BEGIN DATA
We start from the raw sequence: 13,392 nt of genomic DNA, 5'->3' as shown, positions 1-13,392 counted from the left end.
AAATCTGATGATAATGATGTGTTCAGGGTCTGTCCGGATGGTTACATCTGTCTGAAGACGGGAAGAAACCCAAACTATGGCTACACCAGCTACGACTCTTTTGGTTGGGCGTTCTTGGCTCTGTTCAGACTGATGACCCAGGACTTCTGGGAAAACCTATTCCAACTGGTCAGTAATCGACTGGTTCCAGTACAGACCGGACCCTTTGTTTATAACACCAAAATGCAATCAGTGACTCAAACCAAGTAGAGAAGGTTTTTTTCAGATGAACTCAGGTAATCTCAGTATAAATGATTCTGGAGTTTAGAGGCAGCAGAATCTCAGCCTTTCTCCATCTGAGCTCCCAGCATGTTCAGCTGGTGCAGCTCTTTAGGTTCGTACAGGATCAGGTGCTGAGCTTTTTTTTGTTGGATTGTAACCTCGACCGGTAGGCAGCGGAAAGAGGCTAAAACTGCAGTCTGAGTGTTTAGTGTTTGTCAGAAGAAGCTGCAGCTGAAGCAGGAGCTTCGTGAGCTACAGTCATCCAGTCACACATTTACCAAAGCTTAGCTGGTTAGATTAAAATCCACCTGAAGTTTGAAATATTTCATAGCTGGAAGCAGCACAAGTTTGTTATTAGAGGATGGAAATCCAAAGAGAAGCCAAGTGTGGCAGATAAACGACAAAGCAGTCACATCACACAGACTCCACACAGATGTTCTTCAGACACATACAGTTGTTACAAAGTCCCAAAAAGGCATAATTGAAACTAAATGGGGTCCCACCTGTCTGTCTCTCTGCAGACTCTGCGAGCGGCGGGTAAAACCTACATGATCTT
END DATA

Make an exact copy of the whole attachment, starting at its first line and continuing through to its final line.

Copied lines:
We start from the raw sequence: 13,392 nt of genomic DNA, 5'->3' as shown, positions 1-13,392 counted from the left end.
AAATCTGATGATAATGATGTGTTCAGGGTCTGTCCGGATGGTTACATCTGTCTGAAGACGGGAAGAAACCCAAACTATGGCTACACCAGCTACGACTCTTTTGGTTGGGCGTTCTTGGCTCTGTTCAGACTGATGACCCAGGACTTCTGGGAAAACCTATTCCAACTGGTCAGTAATCGACTGGTTCCAGTACAGACCGGACCCTTTGTTTATAACACCAAAATGCAATCAGTGACTCAAACCAAGTAGAGAAGGTTTTTTTCAGATGAACTCAGGTAATCTCAGTATAAATGATTCTGGAGTTTAGAGGCAGCAGAATCTCAGCCTTTCTCCATCTGAGCTCCCAGCATGTTCAGCTGGTGCAGCTCTTTAGGTTCGTACAGGATCAGGTGCTGAGCTTTTTTTTGTTGGATTGTAACCTCGACCGGTAGGCAGCGGAAAGAGGCTAAAACTGCAGTCTGAGTGTTTAGTGTTTGTCAGAAGAAGCTGCAGCTGAAGCAGGAGCTTCGTGAGCTACAGTCATCCAGTCACACATTTACCAAAGCTTAGCTGGTTAGATTAAAATCCACCTGAAGTTTGAAATATTTCATAGCTGGAAGCAGCACAAGTTTGTTATTAGAGGATGGAAATCCAAAGAGAAGCCAAGTGTGGCAGATAAACGACAAAGCAGTCACATCACACAGACTCCACACAGATGTTCTTCAGACACATACAGTTGTTACAAAGTCCCAAAAAGGCATAATTGAAACTAAATGGGGTCCCACCTGTCTGTCTCTCTGCAGACTCTGCGAGCGGCGGGTAAAACCTACATGATCTT